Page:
I know it’s the end of January but due to my being on holiday back in South Africa then on honeymoon this is my first posting of the new year. Due to this, there has been a large amount of virtual things i have been interested by and learning about.
I see the next UK south/London VMware User Group is happening on the 25th of February. The last one I went to was really interesting and also a great day of meeting some fellow virtualisation geeks like myself who I talk to and follow on twitter. Unfortunately it doesn’t look like I’m going to be able to make this one as out of our team of four only two of us can afford to go due to work constraints and so my fellow co-workers who didn’t go last time now have preference.
A new addition to EMC’s ranks is Scott Lowe. I’ve spoken of Scott before as his book Mastering VMware vSphere 4 was extremely beneficial to me in my studies for my VCP4 exam. He recently posted a brilliant article on Resetting the Root Password on VMware ESX 4.0. If you are like me and pretty much any IT person i know then you have forgotten the admin password at least once in your career. One of the main ones you don’t want to forget is your esx host’s root password. Scott has detailed a few simple steps of resetting yours and I’ve already added the link to my favourites as I’m sure it’s only a matter of time before someone forgets theirs and asks me how to reset it.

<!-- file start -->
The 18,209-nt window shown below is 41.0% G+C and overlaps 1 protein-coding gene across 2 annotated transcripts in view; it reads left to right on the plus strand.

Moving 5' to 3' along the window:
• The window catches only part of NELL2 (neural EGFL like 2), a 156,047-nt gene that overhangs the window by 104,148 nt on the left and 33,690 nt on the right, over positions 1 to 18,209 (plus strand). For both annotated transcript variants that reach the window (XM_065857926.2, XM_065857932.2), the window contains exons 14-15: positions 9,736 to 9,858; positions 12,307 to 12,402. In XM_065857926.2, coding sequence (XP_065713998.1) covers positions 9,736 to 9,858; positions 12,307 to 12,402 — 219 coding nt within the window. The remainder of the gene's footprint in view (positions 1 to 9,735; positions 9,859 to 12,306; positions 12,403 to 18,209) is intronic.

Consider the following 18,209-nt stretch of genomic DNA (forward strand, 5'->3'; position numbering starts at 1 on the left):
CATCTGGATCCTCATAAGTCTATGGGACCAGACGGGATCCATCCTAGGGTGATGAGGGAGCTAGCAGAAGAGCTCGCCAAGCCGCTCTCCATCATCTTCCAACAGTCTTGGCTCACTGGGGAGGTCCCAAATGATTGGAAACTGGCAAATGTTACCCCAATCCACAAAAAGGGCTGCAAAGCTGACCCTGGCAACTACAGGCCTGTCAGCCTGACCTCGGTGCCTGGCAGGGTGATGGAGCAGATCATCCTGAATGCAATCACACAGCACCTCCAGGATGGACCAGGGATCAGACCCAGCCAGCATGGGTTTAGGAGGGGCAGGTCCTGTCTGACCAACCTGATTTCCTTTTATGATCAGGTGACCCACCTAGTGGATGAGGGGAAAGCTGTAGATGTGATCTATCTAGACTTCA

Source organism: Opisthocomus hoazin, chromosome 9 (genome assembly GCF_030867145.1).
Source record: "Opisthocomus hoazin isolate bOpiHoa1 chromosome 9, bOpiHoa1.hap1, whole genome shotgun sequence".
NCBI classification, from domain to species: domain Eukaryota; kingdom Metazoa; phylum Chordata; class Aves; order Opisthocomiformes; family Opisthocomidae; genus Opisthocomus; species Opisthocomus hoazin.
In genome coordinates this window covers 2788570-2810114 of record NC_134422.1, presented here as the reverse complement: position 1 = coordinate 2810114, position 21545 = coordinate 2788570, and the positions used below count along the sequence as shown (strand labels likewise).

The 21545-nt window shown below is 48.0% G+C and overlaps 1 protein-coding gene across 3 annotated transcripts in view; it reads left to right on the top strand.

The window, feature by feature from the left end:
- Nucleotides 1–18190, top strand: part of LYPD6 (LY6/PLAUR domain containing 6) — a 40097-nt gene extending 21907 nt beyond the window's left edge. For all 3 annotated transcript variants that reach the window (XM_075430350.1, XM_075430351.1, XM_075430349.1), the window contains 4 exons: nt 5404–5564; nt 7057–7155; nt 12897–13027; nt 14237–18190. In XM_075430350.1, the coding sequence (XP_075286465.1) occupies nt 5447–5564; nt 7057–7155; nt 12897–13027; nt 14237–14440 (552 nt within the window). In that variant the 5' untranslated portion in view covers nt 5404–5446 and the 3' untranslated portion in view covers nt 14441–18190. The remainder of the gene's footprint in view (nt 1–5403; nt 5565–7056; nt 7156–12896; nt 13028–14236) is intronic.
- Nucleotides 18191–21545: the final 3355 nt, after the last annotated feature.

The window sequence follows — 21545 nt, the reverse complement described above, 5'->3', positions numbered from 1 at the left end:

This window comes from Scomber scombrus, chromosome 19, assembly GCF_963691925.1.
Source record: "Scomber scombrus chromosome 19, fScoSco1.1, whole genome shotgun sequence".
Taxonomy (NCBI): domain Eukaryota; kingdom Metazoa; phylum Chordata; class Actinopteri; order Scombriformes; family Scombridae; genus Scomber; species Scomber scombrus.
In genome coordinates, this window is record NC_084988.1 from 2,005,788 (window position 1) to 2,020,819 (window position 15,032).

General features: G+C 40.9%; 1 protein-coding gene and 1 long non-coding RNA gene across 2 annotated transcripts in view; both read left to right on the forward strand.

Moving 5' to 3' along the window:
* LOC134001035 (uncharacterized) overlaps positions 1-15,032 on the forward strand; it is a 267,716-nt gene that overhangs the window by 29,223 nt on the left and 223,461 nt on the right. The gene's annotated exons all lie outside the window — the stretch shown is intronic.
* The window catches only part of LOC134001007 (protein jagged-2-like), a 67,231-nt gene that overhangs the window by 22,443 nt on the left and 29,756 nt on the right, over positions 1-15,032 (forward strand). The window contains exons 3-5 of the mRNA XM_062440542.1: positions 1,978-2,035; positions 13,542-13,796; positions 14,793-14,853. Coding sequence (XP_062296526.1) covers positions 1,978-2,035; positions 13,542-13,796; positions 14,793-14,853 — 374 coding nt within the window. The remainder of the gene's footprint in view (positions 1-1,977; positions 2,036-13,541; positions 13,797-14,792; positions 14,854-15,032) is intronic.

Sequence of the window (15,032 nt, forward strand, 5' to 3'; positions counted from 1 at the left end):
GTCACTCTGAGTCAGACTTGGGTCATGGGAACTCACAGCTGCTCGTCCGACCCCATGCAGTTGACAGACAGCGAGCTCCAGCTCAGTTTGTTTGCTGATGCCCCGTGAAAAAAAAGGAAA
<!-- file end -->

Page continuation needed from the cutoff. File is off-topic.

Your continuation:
Talking of EMC employees Chad Sakac posted a blog entry all about EMC and Cisco looking for people to fill some positions. There was a very large amount of conversation and comments on twitter about this and most amusing to me was his first test of people having to work out his EMC e-mail address to apply for the roles. Even more scary was that people couldn’t work it out somehow and were posting comments to the blog asking how to apply still.